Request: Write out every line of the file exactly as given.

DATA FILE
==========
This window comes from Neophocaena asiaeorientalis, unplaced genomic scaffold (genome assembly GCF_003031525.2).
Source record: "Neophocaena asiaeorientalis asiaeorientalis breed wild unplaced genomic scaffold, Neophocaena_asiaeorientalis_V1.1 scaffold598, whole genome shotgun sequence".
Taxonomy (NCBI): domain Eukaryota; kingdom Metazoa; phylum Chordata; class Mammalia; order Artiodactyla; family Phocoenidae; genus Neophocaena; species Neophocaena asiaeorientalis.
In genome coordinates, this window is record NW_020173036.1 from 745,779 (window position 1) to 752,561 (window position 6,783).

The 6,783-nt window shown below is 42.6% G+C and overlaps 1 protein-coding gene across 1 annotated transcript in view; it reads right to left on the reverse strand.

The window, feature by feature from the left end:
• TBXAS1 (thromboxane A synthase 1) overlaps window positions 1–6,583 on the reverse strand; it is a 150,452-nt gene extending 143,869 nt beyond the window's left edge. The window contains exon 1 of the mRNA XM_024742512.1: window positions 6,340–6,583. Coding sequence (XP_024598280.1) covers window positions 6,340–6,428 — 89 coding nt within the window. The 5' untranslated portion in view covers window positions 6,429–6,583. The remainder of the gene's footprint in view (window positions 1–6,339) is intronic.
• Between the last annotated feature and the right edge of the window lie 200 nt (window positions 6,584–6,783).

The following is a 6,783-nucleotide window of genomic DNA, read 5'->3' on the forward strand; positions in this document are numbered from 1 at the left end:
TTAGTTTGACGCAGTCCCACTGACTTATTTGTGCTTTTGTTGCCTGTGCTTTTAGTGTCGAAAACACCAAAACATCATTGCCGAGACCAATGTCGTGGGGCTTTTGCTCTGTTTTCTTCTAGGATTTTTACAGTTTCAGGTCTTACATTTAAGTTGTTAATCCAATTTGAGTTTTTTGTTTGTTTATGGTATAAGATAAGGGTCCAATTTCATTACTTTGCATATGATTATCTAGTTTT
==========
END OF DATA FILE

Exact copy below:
This window comes from Neophocaena asiaeorientalis, unplaced genomic scaffold (genome assembly GCF_003031525.2).
Source record: "Neophocaena asiaeorientalis asiaeorientalis breed wild unplaced genomic scaffold, Neophocaena_asiaeorientalis_V1.1 scaffold598, whole genome shotgun sequence".
Taxonomy (NCBI): domain Eukaryota; kingdom Metazoa; phylum Chordata; class Mammalia; order Artiodactyla; family Phocoenidae; genus Neophocaena; species Neophocaena asiaeorientalis.
In genome coordinates, this window is record NW_020173036.1 from 745,779 (window position 1) to 752,561 (window position 6,783).

The 6,783-nt window shown below is 42.6% G+C and overlaps 1 protein-coding gene across 1 annotated transcript in view; it reads right to left on the reverse strand.

The window, feature by feature from the left end:
• TBXAS1 (thromboxane A synthase 1) overlaps window positions 1–6,583 on the reverse strand; it is a 150,452-nt gene extending 143,869 nt beyond the window's left edge. The window contains exon 1 of the mRNA XM_024742512.1: window positions 6,340–6,583. Coding sequence (XP_024598280.1) covers window positions 6,340–6,428 — 89 coding nt within the window. The 5' untranslated portion in view covers window positions 6,429–6,583. The remainder of the gene's footprint in view (window positions 1–6,339) is intronic.
• Between the last annotated feature and the right edge of the window lie 200 nt (window positions 6,584–6,783).

The following is a 6,783-nucleotide window of genomic DNA, read 5'->3' on the forward strand; positions in this document are numbered from 1 at the left end:
TTAGTTTGACGCAGTCCCACTGACTTATTTGTGCTTTTGTTGCCTGTGCTTTTAGTGTCGAAAACACCAAAACATCATTGCCGAGACCAATGTCGTGGGGCTTTTGCTCTGTTTTCTTCTAGGATTTTTACAGTTTCAGGTCTTACATTTAAGTTGTTAATCCAATTTGAGTTTTTTGTTTGTTTATGGTATAAGATAAGGGTCCAATTTCATTACTTTGCATATGATTATCTAGTTTT